Wednesday, June 17, 2009

Chart of the Day

From the Cheap Talk blog:


source: Cheap Talk

As Cheap Talk explains:
How often should we expect a basketball game to end tied after 48 minutes of play? At first glance it would seem pretty rare. If you look at the distribution of points scored by the home teams and by the visiting teams separately, they look pretty close to a normal distribution with a large variance. If we made the crude hypothesis that the two distributions were statistically independent, then ties would indeed be very rare: 2.29% of all games would reach overtime. . .

But overtime is almost 3 times more frequent than this: 6.26% of all NBA games are tied at the end of regulation play. And games decided by just a few points are surprisingly rare: It is more likely to have a tie than for the game to be decided by two points, and a tie is more than twice as likely as a one-point difference.
(via Coyote Blog)

4 comments:

Assistant Village Idiot said...

I have to wonder if choice of shots in the final minute have something to do with this.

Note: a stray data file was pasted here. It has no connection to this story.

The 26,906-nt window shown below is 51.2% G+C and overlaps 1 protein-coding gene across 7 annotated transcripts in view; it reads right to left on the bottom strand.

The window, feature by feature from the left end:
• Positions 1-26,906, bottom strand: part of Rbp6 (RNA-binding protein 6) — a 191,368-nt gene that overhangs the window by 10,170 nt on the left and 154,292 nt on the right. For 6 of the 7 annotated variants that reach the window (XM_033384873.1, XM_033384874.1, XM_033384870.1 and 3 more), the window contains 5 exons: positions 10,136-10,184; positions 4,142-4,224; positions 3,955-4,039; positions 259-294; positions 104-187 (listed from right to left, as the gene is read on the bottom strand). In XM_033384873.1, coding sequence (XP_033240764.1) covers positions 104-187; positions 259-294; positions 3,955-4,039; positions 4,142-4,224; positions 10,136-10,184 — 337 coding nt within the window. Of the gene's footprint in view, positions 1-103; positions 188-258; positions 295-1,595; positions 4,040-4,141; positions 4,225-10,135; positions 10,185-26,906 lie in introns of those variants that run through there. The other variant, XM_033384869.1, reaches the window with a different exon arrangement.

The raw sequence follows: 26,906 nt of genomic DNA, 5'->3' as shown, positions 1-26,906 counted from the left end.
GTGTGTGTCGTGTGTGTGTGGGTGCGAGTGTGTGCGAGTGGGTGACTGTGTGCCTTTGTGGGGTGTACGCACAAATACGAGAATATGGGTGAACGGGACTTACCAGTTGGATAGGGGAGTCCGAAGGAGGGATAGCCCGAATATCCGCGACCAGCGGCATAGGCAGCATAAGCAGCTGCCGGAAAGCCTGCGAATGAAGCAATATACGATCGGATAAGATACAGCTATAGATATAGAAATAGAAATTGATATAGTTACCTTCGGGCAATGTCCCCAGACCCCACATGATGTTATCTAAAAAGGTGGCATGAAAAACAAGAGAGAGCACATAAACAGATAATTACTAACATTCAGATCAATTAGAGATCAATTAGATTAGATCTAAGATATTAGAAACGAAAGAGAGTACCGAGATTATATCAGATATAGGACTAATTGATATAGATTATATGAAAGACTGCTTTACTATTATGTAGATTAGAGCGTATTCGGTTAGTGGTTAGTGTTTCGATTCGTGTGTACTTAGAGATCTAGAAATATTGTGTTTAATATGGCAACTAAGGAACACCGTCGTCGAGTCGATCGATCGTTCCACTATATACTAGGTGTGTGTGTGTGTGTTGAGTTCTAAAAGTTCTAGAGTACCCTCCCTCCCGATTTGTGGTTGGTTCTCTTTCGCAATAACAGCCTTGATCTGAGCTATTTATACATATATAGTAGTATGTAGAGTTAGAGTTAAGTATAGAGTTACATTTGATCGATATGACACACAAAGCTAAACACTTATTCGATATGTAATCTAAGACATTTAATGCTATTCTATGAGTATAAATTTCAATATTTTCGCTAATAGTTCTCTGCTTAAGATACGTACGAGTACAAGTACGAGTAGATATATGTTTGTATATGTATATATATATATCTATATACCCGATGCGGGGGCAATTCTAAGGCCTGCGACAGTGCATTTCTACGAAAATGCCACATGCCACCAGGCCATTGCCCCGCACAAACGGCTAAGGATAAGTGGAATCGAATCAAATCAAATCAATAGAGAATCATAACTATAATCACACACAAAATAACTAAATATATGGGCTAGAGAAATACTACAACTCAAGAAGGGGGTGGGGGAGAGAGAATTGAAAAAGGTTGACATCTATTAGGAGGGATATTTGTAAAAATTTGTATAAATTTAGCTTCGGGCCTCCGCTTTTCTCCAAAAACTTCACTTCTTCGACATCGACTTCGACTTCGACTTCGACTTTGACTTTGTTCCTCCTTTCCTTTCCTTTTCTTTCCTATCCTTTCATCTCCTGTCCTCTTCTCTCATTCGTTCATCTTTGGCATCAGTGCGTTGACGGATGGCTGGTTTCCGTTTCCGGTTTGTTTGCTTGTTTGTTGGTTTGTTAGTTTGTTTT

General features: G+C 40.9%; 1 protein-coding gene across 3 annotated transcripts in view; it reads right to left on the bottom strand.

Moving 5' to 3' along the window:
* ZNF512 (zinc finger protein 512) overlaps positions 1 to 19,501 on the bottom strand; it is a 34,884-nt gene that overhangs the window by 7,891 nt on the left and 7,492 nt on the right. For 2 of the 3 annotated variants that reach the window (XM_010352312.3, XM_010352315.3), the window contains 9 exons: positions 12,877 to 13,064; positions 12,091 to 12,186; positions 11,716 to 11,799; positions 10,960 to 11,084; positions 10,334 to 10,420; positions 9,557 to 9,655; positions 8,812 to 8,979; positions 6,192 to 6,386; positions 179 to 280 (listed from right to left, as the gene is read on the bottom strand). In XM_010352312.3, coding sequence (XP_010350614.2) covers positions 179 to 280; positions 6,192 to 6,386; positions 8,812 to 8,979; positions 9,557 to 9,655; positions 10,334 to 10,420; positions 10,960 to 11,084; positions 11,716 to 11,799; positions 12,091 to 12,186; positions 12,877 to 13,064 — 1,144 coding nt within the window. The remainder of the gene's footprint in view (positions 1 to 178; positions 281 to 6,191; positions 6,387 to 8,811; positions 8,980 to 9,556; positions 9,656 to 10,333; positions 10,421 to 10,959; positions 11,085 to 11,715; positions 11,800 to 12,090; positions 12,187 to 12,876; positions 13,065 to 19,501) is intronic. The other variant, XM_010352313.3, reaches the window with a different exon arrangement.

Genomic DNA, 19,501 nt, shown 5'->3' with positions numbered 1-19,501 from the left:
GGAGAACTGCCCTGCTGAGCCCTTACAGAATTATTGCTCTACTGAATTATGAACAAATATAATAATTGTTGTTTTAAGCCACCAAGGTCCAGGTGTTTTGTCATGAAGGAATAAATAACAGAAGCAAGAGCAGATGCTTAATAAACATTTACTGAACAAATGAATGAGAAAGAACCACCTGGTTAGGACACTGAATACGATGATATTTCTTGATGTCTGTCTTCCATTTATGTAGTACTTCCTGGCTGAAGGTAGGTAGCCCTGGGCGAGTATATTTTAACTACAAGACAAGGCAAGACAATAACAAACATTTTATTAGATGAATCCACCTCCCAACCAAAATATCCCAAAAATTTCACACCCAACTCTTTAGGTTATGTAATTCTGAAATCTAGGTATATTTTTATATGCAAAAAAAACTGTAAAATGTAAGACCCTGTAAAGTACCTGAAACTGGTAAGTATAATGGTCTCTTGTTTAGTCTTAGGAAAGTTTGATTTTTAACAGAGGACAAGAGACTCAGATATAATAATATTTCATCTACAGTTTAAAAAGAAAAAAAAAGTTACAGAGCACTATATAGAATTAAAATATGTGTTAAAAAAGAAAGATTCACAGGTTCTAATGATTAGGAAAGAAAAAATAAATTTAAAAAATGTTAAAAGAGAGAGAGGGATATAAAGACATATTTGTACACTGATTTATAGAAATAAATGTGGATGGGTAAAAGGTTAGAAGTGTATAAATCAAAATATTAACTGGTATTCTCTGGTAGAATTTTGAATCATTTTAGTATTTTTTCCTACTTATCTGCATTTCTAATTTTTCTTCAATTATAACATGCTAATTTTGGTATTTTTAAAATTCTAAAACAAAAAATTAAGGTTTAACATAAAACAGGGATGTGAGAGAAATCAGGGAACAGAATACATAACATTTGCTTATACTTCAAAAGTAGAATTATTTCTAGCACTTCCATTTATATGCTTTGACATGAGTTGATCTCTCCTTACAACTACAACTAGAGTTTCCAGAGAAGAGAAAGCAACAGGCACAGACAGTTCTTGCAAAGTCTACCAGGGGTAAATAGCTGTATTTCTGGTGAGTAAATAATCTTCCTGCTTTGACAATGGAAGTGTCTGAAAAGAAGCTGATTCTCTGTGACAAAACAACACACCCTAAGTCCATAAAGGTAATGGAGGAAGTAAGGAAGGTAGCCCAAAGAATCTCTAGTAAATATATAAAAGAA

Carl said...

AVI:

What's your suspicion? Playing for a tie rather than a win?

OBloodyHell said...

> AVI: What's your suspicion? Playing for a tie rather than a win?

I'd suspect he's right. But no, not so much playing for "a tie rather than a win", but the Dye factor: Playing to not lose. Those aren't quite the same. Setting up the easier two than going for three, that kind of thing.

Assistant Village Idiot said...

What OBH said. "We absolutely need two points here. Three would be nice." Or "We are down by three. There is no sense taking the easy two and making our loss a little closer."

There may also be some choices made on the part of the team ahead, though I feel less certain of that. A high risk three pointer that will put the game away with 30 seconds less, versus a drive to the rim that gives you a really good chance of one point and a fair chance of two.